Last week on Doom Radio, I interviewed David "Tolwyn" Shaw and Mark Klem alongside my co-host, James Paddock. Shaw and Klem were prominent composers in the Doom Community back in the late 90's and early 00's, so you have probably heard a lot of their stuff from WADs such as STRAIN, Requiem, Gothic DM, and Memento Mori 2.
Go to Doom Radio and listen!
I've started a new show on Doom Radio about the programmers that help keep the Doom Community active called Knee-Deep in the Code, which I hope would pull back the curtain on some of the other people involved with Doom, other than the content creators.
Some parts of the broadcast may get a little technical in some places, but this should be expected when you have programmers talking a lot about their respective disciplines. In cases like these, I thought it best to bring a less tech-savvy person aboard to keep things accessible to everyday listeners. In the case of this episode, it was Doom Community and Doom Radio veteran Xaser, even though it was hard for him to get a word in during the broadcast (which is what usually happens when two passionate geeks start talking about their interests).
For the first episode, I was lucky enough to get Pascal vd Heiden for the first show. He had some quite interesting things to say about his projects and experiences developing software for (at the time) a growing community and how those experiences shaped his later works. Hopefully with future episodes, we get such insights with other guests.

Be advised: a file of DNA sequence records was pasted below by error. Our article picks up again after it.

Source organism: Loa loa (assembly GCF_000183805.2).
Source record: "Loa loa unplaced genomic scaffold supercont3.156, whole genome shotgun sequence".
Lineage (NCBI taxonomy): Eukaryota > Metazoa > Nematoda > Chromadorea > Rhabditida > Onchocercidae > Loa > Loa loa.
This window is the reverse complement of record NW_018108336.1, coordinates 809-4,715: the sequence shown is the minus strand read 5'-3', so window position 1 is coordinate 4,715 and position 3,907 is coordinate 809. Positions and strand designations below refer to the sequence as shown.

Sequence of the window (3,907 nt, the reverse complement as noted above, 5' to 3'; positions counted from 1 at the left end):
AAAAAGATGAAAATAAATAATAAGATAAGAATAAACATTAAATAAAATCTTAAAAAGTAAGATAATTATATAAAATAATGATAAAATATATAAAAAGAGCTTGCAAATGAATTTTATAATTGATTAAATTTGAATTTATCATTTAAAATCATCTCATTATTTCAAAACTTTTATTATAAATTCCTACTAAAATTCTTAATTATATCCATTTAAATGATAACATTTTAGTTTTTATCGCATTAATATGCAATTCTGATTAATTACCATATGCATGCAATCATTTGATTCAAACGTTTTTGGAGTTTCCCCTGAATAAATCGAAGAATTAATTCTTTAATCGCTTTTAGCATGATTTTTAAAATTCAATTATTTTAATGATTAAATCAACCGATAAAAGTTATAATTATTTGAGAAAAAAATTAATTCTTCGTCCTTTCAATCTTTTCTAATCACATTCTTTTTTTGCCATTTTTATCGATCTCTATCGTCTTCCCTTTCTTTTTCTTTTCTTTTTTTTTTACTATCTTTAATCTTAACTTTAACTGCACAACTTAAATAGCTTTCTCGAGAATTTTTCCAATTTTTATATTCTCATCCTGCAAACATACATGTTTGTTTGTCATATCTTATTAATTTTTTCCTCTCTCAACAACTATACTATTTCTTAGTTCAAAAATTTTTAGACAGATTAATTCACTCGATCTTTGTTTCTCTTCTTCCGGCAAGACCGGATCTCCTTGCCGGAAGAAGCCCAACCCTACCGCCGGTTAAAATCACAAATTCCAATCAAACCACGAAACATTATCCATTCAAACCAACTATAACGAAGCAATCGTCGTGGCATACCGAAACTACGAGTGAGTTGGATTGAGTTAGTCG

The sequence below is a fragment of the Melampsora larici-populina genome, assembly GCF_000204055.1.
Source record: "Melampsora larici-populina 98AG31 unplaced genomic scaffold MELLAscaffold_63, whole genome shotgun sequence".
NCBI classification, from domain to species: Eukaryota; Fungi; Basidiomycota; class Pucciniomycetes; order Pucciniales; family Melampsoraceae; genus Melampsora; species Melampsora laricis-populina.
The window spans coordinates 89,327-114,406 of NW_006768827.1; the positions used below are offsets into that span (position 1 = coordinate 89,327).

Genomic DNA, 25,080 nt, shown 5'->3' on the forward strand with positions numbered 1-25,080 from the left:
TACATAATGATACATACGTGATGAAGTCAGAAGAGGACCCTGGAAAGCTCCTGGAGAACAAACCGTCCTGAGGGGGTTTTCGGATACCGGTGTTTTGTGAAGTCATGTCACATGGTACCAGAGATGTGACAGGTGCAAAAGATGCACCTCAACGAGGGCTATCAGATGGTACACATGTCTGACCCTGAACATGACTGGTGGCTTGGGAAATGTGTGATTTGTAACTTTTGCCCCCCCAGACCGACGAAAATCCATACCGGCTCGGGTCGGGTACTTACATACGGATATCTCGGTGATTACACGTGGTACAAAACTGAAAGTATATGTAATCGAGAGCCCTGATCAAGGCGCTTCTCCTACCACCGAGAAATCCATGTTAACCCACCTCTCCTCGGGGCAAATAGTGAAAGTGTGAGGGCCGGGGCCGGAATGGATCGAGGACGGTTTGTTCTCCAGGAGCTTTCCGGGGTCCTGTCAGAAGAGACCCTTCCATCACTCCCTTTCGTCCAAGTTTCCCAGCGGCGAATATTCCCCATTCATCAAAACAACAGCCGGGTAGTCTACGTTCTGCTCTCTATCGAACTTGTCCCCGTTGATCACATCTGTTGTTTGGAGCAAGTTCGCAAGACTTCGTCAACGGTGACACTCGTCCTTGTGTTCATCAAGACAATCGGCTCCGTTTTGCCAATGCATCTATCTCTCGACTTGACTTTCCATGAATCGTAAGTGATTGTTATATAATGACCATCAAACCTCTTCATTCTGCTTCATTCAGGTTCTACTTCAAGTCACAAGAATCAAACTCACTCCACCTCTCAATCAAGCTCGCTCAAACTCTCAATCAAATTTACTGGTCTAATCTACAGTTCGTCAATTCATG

Have a listen, and be enlightened.
One weekend ago for Doom Radio/Tango TV, I hosted a topic about Criticism and Feedback, which focuses on receiving feedback, rather than giving. There was something awfully meta about criticizing criticism, but it was still a productive episode, nonetheless.
Joining me, Tarnsman, and st. alfonzo was Adam Windsor, a Doom mapping veteran, who provided us with a look at how he received feedback on his work way back when (something called "E-mail" I believe - wild!).
Get listening, man!
This weekend for Doom Radio/Tango TV, st.alfonzo and I interviewed one of the Doom Community's long-time contributors, Adam "Capellan" Windsor, author of acclaimed megawad Demonfear, and contributor to such legendary projects as STRAIN and one of my personal favorites, Requiem.
In this episode, we discuss what makes classic Doom "classic" and how older projects were coordinated without the existence of forums and today's web-related tools, and some slightly curmudgeonly attitudes with "modern" mapping and community projects.
So, this week on Doom Radio, me, st.alfonzo, Tarnsman, Joe Pallai, and RottKing got together and each made fully-playable maps for Doom in 100 minutes.
It's not purely audio - Tarnsman put up a video of everybody chatting while you see footage of him making his map. Better that it isn't just the audio - plenty of the airtime was silence and the click-clack-click of keys and mouse buttons.
Head on over to Doom Radio and have a look! You can also download the maps that we made on another link on that page, if you so wished.
I probably should be promoting this since I'm now involved with it.
Every so often, I talk on the Internet with other Doomers about Doom-related things for Doomradio/Tango TV and this time it's for a show called "Program B" which is a series of discussions on different aspects of Doom Engine games and the community in general.
This fortnight's episode is about Doom 3 and speculation regarding Doom 4. I should note that the session could contain a bit of what could be considered "pro-classic-Doom" bias, but I feel that the discussion regarding the modern incarnations of the Doom Series is more objective than subjective in several places.
So, head on over and have a listen!